Take the 2-minute tour ×
Stack Overflow is a question and answer site for professional and enthusiast programmers. It's 100% free, no registration required.

I'm working on my first Android app, and am almost to the point where I can start thinking about putting it up on the market as a paid app.

In the process of researching this step, I found out that it's basically trivial to break Google's copy protection scheme. I don't know how big of a problem this really is, or if we need to look into some other form of protection.

Obviously an obfuscater like ProGuard is a good first step, but how would you go about protecting your application from being released into the wild?

Second, other than encrypting contents (which is difficult because the decryption key has to be stored in the program too) how would you prevent someone from just dumping the contents of a sqlite3 database?

share|improve this question

4 Answers 4

up vote 4 down vote accepted

Just today Google released details of the new licensing service which is intended to replace copy protection. See here for details: http://developer.android.com/guide/publishing/licensing.html

share|improve this answer
This is good news. –  AndyD273 Jul 28 '10 at 19:13

It sounds like you have two security concerns:

  1. Users copying and distributing your application without paying
  2. Developers decompiling your source code and stealing it for their own applications

Concern #1: Its definitely possible for users to do this. One solution would be to give the app away for free, but disable it until they register on an independent website (where they pay). However, this kind of defeats the purpose of using the market as a convenient way to distribute your app.

Concern #2: This is a problem developing Java applications in general and isn't really specific to Android. As you stated, using an obfuscater is a good start. However, you are always going to be able to decompile Java code, and there really isn't any easy way around this that I know of.

My opinion is that piracy is very difficult to stop if the culprit has enough motivation. However, in general I don't think its a huge concern for Android developers. I know lots of people who wouldn't blink about downloading pirated movies or video games, but pay for all of their mobile applications.

share|improve this answer
So is relying on the fact that most of our target demographic is computer illiterate our only option? I'm well aware that there is no such thing as real computer security other than to not use computers, I'm just hoping to find a way that makes it difficult enough to put off some of the people that might want to steal it. –  AndyD273 Jul 28 '10 at 15:38
I prefer to think of it as relying on the fact that most of our target demographic is honest ;) –  dbyrne Jul 28 '10 at 15:50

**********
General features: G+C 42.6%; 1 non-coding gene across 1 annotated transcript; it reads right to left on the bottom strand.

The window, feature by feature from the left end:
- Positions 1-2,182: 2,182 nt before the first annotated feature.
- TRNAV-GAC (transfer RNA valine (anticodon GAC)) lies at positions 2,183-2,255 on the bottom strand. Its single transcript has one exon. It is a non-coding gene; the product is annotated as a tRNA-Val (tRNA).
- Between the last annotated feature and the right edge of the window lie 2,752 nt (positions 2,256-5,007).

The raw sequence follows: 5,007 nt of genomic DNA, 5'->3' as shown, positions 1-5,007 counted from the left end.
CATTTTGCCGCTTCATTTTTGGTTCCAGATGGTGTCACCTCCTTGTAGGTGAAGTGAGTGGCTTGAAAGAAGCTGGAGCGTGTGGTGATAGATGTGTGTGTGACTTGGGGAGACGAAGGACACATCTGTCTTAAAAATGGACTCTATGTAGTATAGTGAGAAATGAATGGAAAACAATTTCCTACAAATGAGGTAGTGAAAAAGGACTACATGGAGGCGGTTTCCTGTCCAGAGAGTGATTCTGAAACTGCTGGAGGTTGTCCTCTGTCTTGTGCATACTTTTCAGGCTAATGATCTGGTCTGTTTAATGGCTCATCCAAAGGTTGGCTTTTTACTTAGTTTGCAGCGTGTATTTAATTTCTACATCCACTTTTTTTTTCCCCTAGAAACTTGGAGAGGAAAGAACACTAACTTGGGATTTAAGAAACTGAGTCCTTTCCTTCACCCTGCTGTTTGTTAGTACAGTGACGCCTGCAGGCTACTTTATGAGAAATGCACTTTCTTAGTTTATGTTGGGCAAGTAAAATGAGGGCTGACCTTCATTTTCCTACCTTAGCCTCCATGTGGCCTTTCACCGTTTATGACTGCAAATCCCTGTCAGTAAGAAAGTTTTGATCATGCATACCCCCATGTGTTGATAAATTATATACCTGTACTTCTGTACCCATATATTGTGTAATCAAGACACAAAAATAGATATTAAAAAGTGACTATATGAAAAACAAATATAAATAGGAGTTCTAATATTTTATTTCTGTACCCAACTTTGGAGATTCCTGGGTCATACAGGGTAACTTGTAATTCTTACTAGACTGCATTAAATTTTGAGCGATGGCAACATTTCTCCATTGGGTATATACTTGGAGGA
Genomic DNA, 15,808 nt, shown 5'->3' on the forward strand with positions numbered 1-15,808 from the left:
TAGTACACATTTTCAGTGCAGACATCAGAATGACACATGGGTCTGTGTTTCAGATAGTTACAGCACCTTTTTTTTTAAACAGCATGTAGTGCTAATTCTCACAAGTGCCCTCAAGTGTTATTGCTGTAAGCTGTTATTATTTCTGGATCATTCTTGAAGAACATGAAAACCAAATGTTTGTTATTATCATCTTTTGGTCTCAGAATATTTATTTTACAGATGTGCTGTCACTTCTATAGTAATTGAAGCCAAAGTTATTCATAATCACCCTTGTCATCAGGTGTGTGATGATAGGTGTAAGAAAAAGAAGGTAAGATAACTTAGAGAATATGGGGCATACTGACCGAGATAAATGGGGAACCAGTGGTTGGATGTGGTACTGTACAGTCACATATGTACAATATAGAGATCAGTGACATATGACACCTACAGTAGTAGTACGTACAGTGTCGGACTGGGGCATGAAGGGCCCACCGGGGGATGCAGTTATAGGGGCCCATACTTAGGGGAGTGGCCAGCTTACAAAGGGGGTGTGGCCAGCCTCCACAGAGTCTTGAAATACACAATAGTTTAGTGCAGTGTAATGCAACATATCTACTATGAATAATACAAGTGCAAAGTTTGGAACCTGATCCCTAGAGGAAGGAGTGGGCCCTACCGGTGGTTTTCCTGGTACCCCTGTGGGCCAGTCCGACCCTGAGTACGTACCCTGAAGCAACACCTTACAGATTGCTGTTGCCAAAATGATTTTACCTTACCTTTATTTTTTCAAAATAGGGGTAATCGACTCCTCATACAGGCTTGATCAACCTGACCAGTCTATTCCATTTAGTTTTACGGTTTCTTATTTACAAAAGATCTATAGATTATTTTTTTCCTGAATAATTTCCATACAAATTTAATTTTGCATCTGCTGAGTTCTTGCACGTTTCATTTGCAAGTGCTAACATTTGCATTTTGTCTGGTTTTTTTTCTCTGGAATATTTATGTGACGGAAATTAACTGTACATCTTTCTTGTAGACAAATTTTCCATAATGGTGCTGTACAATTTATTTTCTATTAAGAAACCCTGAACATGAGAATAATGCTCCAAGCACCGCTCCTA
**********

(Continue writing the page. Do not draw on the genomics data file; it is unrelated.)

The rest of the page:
This new licensing service sounds promising, although I would have concerns using it in an application that would otherwise not require a network connection. –  dbyrne Jul 28 '10 at 15:55
Most of the people already don't want to steal it, if it's not credit card details then don't sweat it, if it is then don't store it –  Patrick Jul 28 '10 at 15:55
@Patrick: Agreed. The more you worry about piracy, the more you risk hurting the experience for your honest customers (see: Ubisoft). –  dbyrne Jul 28 '10 at 16:00
  1. Don't use sqlite. Use your own custom format. That's not unbreakable, but will definitely make it harder to extract data
  2. Just don't keep your sensitive data at customer device. Keep it in Internet on your own server. And make your app just as a "thin" client to your server-side data/app.

For now 90% of devices have Internet connectivity for 90% of their running time. You should consider the importance of your data and either choose to keep it always server-side, requiring Internet connection, or keep it at client-side, making it vulnerable.

share|improve this answer
Hmm, not sure how to go about making my own custom format... the DB has a dozen tables, and several thousand records... Keeping it responsive while searching through flat files would be rough. I've considered number 2, and while not a bad idea, it seems like speed could be an issue again, esp if drilling down several levels, and having to wait a second for a response each time. –  AndyD273 Jul 28 '10 at 16:00
to solve connection delays you could use either your custom binary protocol and always keep the socket connected, or find a way how to do that with Android internal HTTP Client. Anyway, persistent connections is a key. –  zed_0xff Jul 28 '10 at 16:07

Your Answer


By posting your answer, you agree to the privacy policy and terms of service.

Not the answer you're looking for? Browse other questions tagged or ask your own question.